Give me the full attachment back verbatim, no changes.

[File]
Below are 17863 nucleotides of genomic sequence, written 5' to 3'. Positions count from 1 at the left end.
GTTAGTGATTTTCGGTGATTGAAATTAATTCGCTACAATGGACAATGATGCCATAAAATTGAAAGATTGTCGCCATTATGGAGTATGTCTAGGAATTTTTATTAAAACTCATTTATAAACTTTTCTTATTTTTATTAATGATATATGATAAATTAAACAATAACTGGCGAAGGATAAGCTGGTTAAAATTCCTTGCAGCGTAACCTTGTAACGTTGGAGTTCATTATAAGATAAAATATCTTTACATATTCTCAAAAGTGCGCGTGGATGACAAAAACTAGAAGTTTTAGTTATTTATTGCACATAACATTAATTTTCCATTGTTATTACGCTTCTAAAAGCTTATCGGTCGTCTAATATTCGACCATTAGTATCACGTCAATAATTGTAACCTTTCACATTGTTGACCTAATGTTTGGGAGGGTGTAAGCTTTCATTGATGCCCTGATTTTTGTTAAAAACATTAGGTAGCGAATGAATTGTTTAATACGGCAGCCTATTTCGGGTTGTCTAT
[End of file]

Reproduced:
Below are 17863 nucleotides of genomic sequence, written 5' to 3'. Positions count from 1 at the left end.
GTTAGTGATTTTCGGTGATTGAAATTAATTCGCTACAATGGACAATGATGCCATAAAATTGAAAGATTGTCGCCATTATGGAGTATGTCTAGGAATTTTTATTAAAACTCATTTATAAACTTTTCTTATTTTTATTAATGATATATGATAAATTAAACAATAACTGGCGAAGGATAAGCTGGTTAAAATTCCTTGCAGCGTAACCTTGTAACGTTGGAGTTCATTATAAGATAAAATATCTTTACATATTCTCAAAAGTGCGCGTGGATGACAAAAACTAGAAGTTTTAGTTATTTATTGCACATAACATTAATTTTCCATTGTTATTACGCTTCTAAAAGCTTATCGGTCGTCTAATATTCGACCATTAGTATCACGTCAATAATTGTAACCTTTCACATTGTTGACCTAATGTTTGGGAGGGTGTAAGCTTTCATTGATGCCCTGATTTTTGTTAAAAACATTAGGTAGCGAATGAATTGTTTAATACGGCAGCCTATTTCGGGTTGTCTAT